It was a very busy weekend with a successful signing at the Barnes & Noble in Enfield Conn. on Saturday (the next one is Oct. 4 at 10 a.m. at the B&N in Holyoke) and a successful sales effort at the Mattoon Street Arts festival on Sunday.
Thank you to the friends and family who turned out to say hello and buy a book and thanks to the many people who came out who are among my readers.
I went to the Great New England Air Show at Westover ARB on Sunday morning to take photos for the paper and for myself. My father, a career Air Force pilot and officer, was stationed three times at Westover when it was an active base. That's the reason we wound up in Massachusetts.
Every time my wife and I go to the Cummington Fair, I'm hit with the urge of selling the house in Springfield – not in this market – and moving to the country and do a bit of farming. It is true: you can take the boy off the farm, but you can't take the farm out of the boy.
And when I'm at Westover to cover a story or to go to the Air Show, I have deep regrets I didn't join the Air Force out of college or go ROTC.
One of the Air Show moments that linked me to my father was the chance to not once, but twice go up in a vintage B-17. My dad flew them in WWII (B-29s in Korea and his last plane was a B-52) and from what I understand it was his favorite plane. A photo of him in front of "Sue's Special" – named after my mother – is in our living room.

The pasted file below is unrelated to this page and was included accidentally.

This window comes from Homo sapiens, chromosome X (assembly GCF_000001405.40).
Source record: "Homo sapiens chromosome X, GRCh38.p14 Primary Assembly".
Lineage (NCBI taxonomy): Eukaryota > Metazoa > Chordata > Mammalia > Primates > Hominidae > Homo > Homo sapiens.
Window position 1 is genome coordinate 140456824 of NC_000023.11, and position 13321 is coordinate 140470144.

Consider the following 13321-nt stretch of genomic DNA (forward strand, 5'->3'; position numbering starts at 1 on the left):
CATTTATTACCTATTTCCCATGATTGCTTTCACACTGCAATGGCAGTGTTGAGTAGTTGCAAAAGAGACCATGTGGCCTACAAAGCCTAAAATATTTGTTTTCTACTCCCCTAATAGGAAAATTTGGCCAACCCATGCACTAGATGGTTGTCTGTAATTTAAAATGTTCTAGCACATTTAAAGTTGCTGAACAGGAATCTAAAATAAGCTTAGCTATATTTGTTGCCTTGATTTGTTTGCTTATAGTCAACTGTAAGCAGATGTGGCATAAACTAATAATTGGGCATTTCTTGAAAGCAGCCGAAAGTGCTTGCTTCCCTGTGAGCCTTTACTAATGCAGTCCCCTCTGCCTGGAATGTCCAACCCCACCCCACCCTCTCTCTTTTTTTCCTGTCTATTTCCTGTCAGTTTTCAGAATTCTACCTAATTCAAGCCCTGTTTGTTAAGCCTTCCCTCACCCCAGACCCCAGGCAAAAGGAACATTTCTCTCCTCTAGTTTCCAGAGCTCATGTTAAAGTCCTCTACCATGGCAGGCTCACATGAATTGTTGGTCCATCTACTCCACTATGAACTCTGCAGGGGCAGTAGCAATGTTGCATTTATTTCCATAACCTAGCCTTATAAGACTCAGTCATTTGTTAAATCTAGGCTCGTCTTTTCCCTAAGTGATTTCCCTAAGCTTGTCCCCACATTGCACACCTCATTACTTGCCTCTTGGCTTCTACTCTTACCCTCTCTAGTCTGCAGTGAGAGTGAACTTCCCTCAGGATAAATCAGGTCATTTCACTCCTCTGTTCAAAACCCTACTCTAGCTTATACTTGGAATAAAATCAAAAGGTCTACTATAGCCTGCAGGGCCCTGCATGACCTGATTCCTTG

Well, the farm bit might happen one day – my neighbors have chickens so couldn't I raise some laying hens? – but the Air Force doesn't want a flabby 54 year-old.
In any event by going early to the Air Show I completely avoided the horrendous traffic jams and was able to get some pretty good shots.
Here is one of the Westover C-5s in flight. The thing barrelled down the runway, cocked itself upwards at a near impossible angle and took off into the sky like a rocket. It was very impressive to see it fly with the pilot showing how the biggest plane the Air Force flies can maneuver.
Here's a vintage Corsair with the folding wings designed for service on aircraft carriers.
Here's a shot of the nose of the B-17 that was having some technical issues. My hat is off to the guys who keep these pieces of history in the air. It's astounding to me. When I was a kid I was under the strong impression the B-17 was made out of wood. I don't know why. For some reason the dull greenish/brown many were painted during WWII equated to be lumber in my mind.
The B-52 was flown out of Westover and many of the childhood memories revolved around my father's service on them as a pilot. He used to be placed on alert – this was the Cold War and those B-52 carried nukes – and had to live in an underground bunker that the men used to call "the Mole Hole." He'd get to come out of it periodically and talk to us through a fence. The building still exists only now it is the terminal for the civilian airport at Westover.
What surprises me is the B-52 is still flying as many of these planes are over 40 years-old.
Any good air show has stunt acts and this is one of those with a woman from Canada who makes her living walking on a biplane in flight.
© 2008 by Gordon Michael Dobbs